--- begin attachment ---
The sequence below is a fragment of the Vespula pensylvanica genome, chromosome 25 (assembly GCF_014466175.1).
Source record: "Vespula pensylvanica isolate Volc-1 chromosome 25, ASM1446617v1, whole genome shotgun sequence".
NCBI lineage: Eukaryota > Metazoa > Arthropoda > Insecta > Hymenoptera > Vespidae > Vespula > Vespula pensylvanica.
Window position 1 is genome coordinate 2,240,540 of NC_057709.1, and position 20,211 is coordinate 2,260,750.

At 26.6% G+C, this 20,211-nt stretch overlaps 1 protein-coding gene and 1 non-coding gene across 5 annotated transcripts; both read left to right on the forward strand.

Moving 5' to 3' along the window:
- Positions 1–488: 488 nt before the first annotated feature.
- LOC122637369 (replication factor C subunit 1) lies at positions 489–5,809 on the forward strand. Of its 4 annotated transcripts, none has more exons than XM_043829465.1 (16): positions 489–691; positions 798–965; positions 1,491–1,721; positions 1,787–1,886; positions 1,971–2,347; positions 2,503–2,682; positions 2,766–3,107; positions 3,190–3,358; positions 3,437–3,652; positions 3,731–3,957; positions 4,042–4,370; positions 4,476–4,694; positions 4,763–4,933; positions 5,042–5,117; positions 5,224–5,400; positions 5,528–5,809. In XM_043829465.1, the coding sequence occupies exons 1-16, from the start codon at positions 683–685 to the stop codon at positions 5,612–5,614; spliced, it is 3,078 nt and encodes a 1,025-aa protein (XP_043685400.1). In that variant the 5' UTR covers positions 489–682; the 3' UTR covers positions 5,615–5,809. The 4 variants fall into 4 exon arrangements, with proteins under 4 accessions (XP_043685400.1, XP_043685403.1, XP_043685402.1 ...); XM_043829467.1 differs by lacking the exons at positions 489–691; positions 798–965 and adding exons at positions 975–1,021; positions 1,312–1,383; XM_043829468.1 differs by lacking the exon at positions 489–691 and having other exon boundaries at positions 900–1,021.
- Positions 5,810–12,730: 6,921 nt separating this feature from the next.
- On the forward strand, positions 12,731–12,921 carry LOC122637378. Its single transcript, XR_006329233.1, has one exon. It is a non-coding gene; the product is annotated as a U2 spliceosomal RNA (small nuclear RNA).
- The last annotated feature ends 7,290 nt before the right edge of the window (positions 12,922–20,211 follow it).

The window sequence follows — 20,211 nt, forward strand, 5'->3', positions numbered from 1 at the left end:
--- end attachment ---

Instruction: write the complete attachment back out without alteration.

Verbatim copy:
The sequence below is a fragment of the Vespula pensylvanica genome, chromosome 25 (assembly GCF_014466175.1).
Source record: "Vespula pensylvanica isolate Volc-1 chromosome 25, ASM1446617v1, whole genome shotgun sequence".
NCBI lineage: Eukaryota > Metazoa > Arthropoda > Insecta > Hymenoptera > Vespidae > Vespula > Vespula pensylvanica.
Window position 1 is genome coordinate 2,240,540 of NC_057709.1, and position 20,211 is coordinate 2,260,750.

At 26.6% G+C, this 20,211-nt stretch overlaps 1 protein-coding gene and 1 non-coding gene across 5 annotated transcripts; both read left to right on the forward strand.

Moving 5' to 3' along the window:
- Positions 1–488: 488 nt before the first annotated feature.
- LOC122637369 (replication factor C subunit 1) lies at positions 489–5,809 on the forward strand. Of its 4 annotated transcripts, none has more exons than XM_043829465.1 (16): positions 489–691; positions 798–965; positions 1,491–1,721; positions 1,787–1,886; positions 1,971–2,347; positions 2,503–2,682; positions 2,766–3,107; positions 3,190–3,358; positions 3,437–3,652; positions 3,731–3,957; positions 4,042–4,370; positions 4,476–4,694; positions 4,763–4,933; positions 5,042–5,117; positions 5,224–5,400; positions 5,528–5,809. In XM_043829465.1, the coding sequence occupies exons 1-16, from the start codon at positions 683–685 to the stop codon at positions 5,612–5,614; spliced, it is 3,078 nt and encodes a 1,025-aa protein (XP_043685400.1). In that variant the 5' UTR covers positions 489–682; the 3' UTR covers positions 5,615–5,809. The 4 variants fall into 4 exon arrangements, with proteins under 4 accessions (XP_043685400.1, XP_043685403.1, XP_043685402.1 ...); XM_043829467.1 differs by lacking the exons at positions 489–691; positions 798–965 and adding exons at positions 975–1,021; positions 1,312–1,383; XM_043829468.1 differs by lacking the exon at positions 489–691 and having other exon boundaries at positions 900–1,021.
- Positions 5,810–12,730: 6,921 nt separating this feature from the next.
- On the forward strand, positions 12,731–12,921 carry LOC122637378. Its single transcript, XR_006329233.1, has one exon. It is a non-coding gene; the product is annotated as a U2 spliceosomal RNA (small nuclear RNA).
- The last annotated feature ends 7,290 nt before the right edge of the window (positions 12,922–20,211 follow it).

The window sequence follows — 20,211 nt, forward strand, 5'->3', positions numbered from 1 at the left end: